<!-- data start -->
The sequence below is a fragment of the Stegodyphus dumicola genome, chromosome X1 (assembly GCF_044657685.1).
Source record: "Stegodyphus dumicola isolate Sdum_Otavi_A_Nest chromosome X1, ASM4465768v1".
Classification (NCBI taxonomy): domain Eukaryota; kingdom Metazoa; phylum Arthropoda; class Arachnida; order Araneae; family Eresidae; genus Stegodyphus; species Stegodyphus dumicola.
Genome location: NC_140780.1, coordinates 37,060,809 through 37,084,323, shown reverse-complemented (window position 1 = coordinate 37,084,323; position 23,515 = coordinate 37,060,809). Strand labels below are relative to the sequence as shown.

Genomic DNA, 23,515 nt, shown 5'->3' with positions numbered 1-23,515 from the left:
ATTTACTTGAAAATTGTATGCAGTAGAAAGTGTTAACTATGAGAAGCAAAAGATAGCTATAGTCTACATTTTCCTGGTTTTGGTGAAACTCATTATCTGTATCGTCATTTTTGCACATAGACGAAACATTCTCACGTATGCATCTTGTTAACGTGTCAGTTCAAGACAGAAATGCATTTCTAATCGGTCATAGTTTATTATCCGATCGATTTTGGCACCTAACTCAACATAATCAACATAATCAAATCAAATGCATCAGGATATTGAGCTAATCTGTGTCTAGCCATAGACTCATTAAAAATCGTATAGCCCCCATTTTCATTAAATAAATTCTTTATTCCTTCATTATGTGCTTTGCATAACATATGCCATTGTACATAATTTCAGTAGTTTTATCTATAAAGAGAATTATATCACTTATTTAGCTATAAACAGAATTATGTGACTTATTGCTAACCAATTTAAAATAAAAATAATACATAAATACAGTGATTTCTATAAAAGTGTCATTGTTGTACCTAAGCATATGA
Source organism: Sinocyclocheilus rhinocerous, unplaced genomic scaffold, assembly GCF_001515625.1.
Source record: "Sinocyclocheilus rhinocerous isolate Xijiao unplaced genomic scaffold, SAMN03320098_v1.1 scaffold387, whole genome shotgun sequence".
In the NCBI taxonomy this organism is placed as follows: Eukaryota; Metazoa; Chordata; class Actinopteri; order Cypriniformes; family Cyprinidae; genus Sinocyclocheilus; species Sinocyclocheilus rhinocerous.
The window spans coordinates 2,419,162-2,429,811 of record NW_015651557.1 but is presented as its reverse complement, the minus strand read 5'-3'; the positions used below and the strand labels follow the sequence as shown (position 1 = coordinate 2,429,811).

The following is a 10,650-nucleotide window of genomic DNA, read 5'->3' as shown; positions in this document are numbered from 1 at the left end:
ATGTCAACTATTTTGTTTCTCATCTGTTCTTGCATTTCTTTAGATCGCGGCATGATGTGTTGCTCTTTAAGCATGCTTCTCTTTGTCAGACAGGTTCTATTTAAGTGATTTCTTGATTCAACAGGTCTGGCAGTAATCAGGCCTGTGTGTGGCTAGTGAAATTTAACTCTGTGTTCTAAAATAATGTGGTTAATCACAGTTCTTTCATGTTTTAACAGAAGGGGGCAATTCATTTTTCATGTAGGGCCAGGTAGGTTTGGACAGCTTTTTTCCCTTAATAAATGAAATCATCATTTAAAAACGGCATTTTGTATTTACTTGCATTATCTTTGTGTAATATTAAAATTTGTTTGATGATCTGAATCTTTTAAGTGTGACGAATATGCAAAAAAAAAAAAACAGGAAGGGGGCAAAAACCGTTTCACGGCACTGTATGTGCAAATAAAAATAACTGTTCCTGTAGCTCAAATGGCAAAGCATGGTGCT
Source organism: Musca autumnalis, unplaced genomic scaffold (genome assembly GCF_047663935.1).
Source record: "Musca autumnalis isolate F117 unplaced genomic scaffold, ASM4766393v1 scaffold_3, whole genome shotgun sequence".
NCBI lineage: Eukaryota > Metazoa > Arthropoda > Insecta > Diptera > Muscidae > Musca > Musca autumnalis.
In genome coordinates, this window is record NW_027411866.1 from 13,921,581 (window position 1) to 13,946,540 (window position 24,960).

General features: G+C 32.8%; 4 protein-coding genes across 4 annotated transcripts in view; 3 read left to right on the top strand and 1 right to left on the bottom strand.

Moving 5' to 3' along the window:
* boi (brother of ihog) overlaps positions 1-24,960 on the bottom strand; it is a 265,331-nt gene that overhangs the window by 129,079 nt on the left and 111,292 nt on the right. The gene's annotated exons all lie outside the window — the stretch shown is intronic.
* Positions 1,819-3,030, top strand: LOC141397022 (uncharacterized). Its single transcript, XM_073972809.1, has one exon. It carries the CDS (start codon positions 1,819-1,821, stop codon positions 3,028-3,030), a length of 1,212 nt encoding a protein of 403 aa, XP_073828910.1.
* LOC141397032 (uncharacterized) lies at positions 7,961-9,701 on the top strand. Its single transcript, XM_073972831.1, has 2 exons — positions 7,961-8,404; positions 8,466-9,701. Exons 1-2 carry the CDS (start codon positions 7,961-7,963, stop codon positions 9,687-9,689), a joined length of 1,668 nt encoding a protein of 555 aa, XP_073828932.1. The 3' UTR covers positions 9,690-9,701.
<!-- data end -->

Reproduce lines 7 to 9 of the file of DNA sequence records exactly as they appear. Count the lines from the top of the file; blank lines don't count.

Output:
Source organism: Sinocyclocheilus rhinocerous, unplaced genomic scaffold, assembly GCF_001515625.1.
Source record: "Sinocyclocheilus rhinocerous isolate Xijiao unplaced genomic scaffold, SAMN03320098_v1.1 scaffold387, whole genome shotgun sequence".
In the NCBI taxonomy this organism is placed as follows: Eukaryota; Metazoa; Chordata; class Actinopteri; order Cypriniformes; family Cyprinidae; genus Sinocyclocheilus; species Sinocyclocheilus rhinocerous.